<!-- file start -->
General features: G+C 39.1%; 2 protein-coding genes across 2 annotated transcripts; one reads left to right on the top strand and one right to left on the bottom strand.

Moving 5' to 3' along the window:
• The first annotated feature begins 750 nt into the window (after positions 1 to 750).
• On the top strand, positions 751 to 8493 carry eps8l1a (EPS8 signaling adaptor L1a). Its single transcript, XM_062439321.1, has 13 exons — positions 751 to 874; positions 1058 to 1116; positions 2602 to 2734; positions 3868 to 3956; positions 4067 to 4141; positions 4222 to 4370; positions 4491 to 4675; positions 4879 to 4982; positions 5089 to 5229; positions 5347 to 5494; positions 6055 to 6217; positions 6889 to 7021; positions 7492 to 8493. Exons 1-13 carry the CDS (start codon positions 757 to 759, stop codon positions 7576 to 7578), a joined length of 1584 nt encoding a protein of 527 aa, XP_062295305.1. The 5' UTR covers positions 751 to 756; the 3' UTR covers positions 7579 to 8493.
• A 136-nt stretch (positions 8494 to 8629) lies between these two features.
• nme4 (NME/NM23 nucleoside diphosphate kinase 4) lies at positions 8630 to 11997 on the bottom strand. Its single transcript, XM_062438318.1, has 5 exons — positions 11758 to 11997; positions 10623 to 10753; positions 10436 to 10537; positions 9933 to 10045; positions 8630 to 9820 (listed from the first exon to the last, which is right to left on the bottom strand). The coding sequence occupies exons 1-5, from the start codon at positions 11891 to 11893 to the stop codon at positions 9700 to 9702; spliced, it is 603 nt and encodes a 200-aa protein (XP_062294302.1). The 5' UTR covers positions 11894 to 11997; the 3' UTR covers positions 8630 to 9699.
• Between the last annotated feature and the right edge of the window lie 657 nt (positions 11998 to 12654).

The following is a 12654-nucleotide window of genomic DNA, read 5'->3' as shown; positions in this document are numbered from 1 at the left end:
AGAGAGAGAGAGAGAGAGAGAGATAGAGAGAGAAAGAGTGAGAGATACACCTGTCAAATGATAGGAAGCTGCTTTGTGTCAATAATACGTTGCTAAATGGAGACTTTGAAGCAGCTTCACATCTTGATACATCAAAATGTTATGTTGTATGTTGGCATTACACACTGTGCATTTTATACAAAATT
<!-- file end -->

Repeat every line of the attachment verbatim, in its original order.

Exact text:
General features: G+C 39.1%; 2 protein-coding genes across 2 annotated transcripts; one reads left to right on the top strand and one right to left on the bottom strand.

Moving 5' to 3' along the window:
• The first annotated feature begins 750 nt into the window (after positions 1 to 750).
• On the top strand, positions 751 to 8493 carry eps8l1a (EPS8 signaling adaptor L1a). Its single transcript, XM_062439321.1, has 13 exons — positions 751 to 874; positions 1058 to 1116; positions 2602 to 2734; positions 3868 to 3956; positions 4067 to 4141; positions 4222 to 4370; positions 4491 to 4675; positions 4879 to 4982; positions 5089 to 5229; positions 5347 to 5494; positions 6055 to 6217; positions 6889 to 7021; positions 7492 to 8493. Exons 1-13 carry the CDS (start codon positions 757 to 759, stop codon positions 7576 to 7578), a joined length of 1584 nt encoding a protein of 527 aa, XP_062295305.1. The 5' UTR covers positions 751 to 756; the 3' UTR covers positions 7579 to 8493.
• A 136-nt stretch (positions 8494 to 8629) lies between these two features.
• nme4 (NME/NM23 nucleoside diphosphate kinase 4) lies at positions 8630 to 11997 on the bottom strand. Its single transcript, XM_062438318.1, has 5 exons — positions 11758 to 11997; positions 10623 to 10753; positions 10436 to 10537; positions 9933 to 10045; positions 8630 to 9820 (listed from the first exon to the last, which is right to left on the bottom strand). The coding sequence occupies exons 1-5, from the start codon at positions 11891 to 11893 to the stop codon at positions 9700 to 9702; spliced, it is 603 nt and encodes a 200-aa protein (XP_062294302.1). The 5' UTR covers positions 11894 to 11997; the 3' UTR covers positions 8630 to 9699.
• Between the last annotated feature and the right edge of the window lie 657 nt (positions 11998 to 12654).

The following is a 12654-nucleotide window of genomic DNA, read 5'->3' as shown; positions in this document are numbered from 1 at the left end:
AGAGAGAGAGAGAGAGAGAGAGATAGAGAGAGAAAGAGTGAGAGATACACCTGTCAAATGATAGGAAGCTGCTTTGTGTCAATAATACGTTGCTAAATGGAGACTTTGAAGCAGCTTCACATCTTGATACATCAAAATGTTATGTTGTATGTTGGCATTACACACTGTGCATTTTATACAAAATT